One of the most important tools for solving this complex puzzle is special software developed by scientists at the Center for Bioinformatics at Saarland University. The renowned journal Nature Communications has reported twice on their research.
Humans have 46 chromosomes. These carry the genes and define the genetic material, the so-called genome. So that the number of chromosomes does not double with each generation, only 23 chromosomes are included in male and female germ cells, which merge in a fertilized egg cell to form a new life. Such a half-set of chromosomes is designated as "haploid." "Which gene variants I receive from my father or mother can decide whether I get sick, and also how I can best be medically treated," explains Tobias Marschall, Professor of Bioinformatics at Saarland University. There he leads the group "Algorithms for Computational Genomics" at the Center for Bioinformatics.
Being able to analyze which gene variants were inherited from which parent, and thereby determine the so-called haplotype, is the new quantum leap for the sequencing of the human genome. Two developments are crucial for this: First, the so-called third-generation sequencing techniques, established by firms like Oxford Nanopore, 10x Genomics and Pacific Biosciences, deliver a different type of gene data. "Through them, we now get much longer gene snippets and can now finally put into practice what we have long studied in theory," says Marschall. He is actively involved in the second requirement: He develops the computational methods that make the mountains of genetic data manageable. Part of this has made its way into the software, named "WhatsHap," that Marschall developed with his colleagues.
"Imagine an extremely difficult puzzle. With WhatsHap we solve two of them at the same time," Marschall describes WhatsHap's approach. The bioinformatician is convinced that with the help of such programs, in the foreseeable future the determination of one's haplotype will become a routine examination in hospitals, just as identification of the blood group is today. He considers the two articles in the journal "Nature Communications" the first milestone for this.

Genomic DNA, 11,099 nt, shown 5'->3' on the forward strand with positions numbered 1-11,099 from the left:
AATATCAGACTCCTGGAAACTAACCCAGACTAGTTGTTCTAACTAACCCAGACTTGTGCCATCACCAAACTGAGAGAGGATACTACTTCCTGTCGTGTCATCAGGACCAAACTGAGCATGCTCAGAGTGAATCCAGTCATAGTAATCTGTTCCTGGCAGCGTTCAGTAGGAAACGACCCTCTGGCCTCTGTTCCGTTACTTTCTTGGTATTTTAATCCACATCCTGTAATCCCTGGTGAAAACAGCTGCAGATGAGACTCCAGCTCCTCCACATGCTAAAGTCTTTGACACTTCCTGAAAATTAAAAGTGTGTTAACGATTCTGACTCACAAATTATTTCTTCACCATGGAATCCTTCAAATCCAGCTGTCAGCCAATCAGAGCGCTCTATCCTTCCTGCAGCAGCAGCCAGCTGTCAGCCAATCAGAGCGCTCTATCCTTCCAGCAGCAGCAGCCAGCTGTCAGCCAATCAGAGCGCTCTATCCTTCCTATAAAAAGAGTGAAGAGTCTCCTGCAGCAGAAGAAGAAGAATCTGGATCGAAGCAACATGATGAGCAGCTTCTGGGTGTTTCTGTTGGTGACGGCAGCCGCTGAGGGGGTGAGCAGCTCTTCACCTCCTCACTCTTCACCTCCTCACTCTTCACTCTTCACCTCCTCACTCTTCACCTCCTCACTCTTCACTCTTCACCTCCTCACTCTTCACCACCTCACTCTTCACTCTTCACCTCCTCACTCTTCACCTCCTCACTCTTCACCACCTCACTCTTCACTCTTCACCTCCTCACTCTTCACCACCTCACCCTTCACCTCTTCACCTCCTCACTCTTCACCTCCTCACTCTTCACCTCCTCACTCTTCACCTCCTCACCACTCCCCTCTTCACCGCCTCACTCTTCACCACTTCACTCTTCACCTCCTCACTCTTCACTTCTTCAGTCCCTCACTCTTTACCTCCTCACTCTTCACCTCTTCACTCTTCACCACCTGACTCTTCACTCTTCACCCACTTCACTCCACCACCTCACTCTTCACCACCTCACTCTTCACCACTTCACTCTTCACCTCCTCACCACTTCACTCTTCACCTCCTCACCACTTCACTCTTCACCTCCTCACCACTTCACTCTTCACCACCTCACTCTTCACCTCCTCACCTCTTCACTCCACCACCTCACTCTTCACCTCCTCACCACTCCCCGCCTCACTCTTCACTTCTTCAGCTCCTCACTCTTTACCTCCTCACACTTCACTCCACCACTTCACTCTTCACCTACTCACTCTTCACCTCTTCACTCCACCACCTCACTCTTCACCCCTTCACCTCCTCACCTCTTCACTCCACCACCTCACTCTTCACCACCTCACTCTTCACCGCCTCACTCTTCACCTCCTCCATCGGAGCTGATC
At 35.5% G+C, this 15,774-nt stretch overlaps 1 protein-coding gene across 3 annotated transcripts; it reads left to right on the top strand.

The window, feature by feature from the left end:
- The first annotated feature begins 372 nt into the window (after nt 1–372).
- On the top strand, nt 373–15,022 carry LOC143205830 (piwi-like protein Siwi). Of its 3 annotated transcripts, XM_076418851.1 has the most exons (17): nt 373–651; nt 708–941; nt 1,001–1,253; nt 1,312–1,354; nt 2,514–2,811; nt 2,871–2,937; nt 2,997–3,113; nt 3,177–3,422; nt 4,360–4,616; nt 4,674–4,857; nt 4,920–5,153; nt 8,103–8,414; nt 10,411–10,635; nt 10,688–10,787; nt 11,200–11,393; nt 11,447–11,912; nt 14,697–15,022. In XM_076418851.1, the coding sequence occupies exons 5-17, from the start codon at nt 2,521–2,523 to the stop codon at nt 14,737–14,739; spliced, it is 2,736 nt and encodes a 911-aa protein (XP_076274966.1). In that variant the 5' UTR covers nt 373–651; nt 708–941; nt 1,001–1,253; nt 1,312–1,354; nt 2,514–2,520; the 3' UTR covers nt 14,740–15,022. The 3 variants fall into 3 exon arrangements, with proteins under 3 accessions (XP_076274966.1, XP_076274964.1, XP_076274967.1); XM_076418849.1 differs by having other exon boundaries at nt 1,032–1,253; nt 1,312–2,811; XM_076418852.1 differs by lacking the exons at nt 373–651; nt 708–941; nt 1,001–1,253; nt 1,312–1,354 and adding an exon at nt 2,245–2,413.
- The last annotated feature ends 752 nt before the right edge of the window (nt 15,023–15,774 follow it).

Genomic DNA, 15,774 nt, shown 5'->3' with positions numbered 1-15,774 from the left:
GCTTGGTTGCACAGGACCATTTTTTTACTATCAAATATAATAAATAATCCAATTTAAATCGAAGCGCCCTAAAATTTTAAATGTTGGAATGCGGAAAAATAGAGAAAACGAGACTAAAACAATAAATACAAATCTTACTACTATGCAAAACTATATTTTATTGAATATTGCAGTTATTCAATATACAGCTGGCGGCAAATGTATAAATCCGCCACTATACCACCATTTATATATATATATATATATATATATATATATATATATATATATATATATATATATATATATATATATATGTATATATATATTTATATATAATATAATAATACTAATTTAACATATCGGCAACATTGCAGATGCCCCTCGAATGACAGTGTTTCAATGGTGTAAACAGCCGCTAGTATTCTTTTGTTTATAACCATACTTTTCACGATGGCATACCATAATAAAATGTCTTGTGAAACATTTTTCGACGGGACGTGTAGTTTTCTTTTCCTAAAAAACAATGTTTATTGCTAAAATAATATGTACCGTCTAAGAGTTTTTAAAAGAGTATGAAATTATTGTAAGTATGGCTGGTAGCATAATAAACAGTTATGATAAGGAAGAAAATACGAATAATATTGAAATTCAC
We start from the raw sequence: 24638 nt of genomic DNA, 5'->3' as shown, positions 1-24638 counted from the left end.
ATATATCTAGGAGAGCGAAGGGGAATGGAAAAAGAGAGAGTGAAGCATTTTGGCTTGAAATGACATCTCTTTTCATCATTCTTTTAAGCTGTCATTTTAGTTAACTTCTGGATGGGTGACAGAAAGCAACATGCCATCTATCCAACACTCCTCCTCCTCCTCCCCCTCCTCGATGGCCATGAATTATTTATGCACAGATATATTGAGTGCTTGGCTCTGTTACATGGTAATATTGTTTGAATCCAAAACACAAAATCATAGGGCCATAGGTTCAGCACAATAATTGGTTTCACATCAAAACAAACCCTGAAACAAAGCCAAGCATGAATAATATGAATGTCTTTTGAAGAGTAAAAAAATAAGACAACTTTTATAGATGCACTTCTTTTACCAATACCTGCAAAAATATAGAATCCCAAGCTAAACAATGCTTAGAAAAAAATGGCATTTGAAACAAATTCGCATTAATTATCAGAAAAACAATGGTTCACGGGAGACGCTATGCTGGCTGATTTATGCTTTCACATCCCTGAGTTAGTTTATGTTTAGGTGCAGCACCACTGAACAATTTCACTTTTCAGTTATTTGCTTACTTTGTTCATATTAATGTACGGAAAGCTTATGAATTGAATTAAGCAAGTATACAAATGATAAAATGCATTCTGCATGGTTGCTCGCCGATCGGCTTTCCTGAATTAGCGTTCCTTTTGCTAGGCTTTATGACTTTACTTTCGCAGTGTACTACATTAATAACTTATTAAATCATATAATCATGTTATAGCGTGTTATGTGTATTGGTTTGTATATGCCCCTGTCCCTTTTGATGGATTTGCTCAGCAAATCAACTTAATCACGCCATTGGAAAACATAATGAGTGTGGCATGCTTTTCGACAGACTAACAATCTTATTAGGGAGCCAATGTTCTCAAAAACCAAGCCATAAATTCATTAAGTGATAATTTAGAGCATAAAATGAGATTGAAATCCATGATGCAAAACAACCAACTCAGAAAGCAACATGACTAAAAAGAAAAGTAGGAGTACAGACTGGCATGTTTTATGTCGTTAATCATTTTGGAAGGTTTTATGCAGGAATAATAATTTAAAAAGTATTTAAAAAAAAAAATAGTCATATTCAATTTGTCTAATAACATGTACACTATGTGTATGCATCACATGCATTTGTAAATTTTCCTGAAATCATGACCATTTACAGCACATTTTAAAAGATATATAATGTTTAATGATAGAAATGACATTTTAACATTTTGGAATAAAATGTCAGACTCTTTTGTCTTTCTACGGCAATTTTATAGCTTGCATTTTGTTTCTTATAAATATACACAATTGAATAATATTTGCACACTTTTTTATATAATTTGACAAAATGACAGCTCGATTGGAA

The German Research Foundation (DFG) also confirmed the relevance of this work by announcing, last week, the financial support of two projects related to WhatsHap. In the first project, Professor Marschall will work together with Professor Gunnar Klau from the Heinrich Heine University of Duesseldorf on even more powerful computational methods for haplotyping. In the second project, the DFG is supporting the long-term maintenance of the WhatsHap software as part of the "Sustainability of Research Software" initiative, paving the way for its use in everyday clinical practice. A total of 800,000 euro is available for these projects, of which 550,000 will go to Saarland University to create new positions for researchers and developers.
Background: Saarland Informatics Campus (SIC)
The core of the Saarland Informatics Campus is the Department of Computer Science at Saarland University. In the immediate vicinity, seven other world-renowned research institutes conduct research on the campus. Along with the two Max Planck Institutes for Informatics and for Software Systems, these are the German Research Center for Artificial Intelligence (DFKI), the Center for Bioinformatics, the Intel Visual Computing Institute, the CISPA Helmholtz Center i.G. and the Cluster of Excellence "Multimodal Computing and Interaction" (MMCI).
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Questions can be directed to:
Jun.-Prof. Dr. Tobias Marschall
Center for Bioinformatics
Saarland Informatics Campus (SIC)
Competence Center Computer Science Saarland
Saarland Informatics Campus (SIC)